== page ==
Improved Survey Methods for Studying the Critically Endangered Grenada Dove

(January 21, 2015, The Condor: Ornithological Applications)—The Grenada Dove (Leptotila wellsi) is a critically endangered bird found only on the island of Grenada. Past surveys of its population have found only 68-91 calling males (or 136-182 individuals, if they were all paired with females)—but is that accurate? For a new open-access study published in The Condor: Ornithological Applications, Frank Rivera-Milán of the U.S. Fish and Wildlife Service and his colleagues visited a systematic grid of points in Grenada Dove habitat, with the goals of improving survey methods and identifying dove association with habitat features. They detected 160 individuals, plus or minus about 30. According to their results, doves were easiest to detect in early morning and late afternoon, and they were more abundant in areas with plenty of food and vegetation cover and less abundant in disturbed areas. The authors recommend that their survey method could be used to assess the dove population’s response to management strategies such as forest restoration and the removal of non-native predators. Read the open-access paper at http://www.aoucospubs.org/doi/full/10.1650/CONDOR-14-131.1.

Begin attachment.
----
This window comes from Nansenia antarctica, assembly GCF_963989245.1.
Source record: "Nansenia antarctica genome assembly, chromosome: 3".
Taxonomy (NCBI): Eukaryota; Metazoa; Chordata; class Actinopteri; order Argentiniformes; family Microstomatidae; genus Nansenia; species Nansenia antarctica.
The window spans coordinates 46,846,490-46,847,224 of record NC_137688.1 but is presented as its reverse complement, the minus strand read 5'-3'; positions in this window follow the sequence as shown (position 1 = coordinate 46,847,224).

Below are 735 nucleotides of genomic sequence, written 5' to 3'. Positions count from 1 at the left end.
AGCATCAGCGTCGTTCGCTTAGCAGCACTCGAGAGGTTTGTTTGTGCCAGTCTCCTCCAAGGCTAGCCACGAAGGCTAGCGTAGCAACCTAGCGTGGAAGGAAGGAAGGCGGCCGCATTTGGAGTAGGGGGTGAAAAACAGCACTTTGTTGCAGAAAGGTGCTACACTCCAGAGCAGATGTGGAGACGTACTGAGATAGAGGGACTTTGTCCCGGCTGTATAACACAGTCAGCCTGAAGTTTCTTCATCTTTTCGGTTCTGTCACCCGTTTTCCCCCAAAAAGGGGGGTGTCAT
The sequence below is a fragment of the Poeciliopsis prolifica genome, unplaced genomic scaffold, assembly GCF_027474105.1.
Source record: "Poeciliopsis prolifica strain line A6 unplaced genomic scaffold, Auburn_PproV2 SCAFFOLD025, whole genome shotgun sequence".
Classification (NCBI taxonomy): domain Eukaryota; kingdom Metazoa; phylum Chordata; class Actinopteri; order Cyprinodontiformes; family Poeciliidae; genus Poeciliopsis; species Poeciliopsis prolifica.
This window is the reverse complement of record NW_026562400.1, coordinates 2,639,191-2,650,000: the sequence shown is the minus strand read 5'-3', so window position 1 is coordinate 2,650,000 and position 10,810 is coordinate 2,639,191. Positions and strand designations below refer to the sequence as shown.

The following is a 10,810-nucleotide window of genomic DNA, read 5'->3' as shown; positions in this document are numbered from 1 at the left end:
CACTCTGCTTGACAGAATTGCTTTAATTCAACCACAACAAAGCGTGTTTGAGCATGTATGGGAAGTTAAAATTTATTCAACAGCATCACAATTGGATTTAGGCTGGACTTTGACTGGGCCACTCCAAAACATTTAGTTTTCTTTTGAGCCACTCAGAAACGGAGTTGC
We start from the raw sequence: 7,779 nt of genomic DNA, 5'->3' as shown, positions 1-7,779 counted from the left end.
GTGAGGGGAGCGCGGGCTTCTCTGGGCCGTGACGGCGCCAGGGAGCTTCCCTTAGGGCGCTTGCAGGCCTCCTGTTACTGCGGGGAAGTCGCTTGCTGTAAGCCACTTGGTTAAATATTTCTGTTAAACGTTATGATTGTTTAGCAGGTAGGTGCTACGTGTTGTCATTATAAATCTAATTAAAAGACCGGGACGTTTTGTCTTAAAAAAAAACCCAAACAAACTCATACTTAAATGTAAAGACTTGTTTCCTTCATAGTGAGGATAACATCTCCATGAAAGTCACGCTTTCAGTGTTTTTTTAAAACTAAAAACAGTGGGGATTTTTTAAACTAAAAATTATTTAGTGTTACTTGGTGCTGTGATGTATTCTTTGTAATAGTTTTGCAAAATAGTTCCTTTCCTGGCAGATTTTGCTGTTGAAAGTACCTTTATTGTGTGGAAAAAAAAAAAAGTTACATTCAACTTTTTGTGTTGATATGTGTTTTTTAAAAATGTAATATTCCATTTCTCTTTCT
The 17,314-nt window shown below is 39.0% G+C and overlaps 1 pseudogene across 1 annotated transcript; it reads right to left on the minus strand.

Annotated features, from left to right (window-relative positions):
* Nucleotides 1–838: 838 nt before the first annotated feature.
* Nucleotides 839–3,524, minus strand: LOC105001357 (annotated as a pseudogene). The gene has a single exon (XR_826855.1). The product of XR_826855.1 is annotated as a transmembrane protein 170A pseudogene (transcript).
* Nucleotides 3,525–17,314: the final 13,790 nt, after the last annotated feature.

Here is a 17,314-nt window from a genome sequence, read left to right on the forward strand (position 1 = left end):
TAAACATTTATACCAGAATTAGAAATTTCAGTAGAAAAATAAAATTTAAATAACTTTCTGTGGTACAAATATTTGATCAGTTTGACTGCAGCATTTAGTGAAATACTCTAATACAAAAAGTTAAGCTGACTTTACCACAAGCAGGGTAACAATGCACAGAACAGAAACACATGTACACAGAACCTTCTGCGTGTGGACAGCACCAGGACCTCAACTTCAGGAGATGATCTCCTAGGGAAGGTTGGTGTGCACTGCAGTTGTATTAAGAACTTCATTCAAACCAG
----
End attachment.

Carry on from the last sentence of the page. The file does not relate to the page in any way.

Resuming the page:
The Grenada Dove (Leptotila wellsi) has a restricted distribution and small population size.  Photo credit: Greg R. Homel

The Grenada Dove (Leptotila wellsi) has a restricted distribution and small population size. Photo credit: Greg R. Homel

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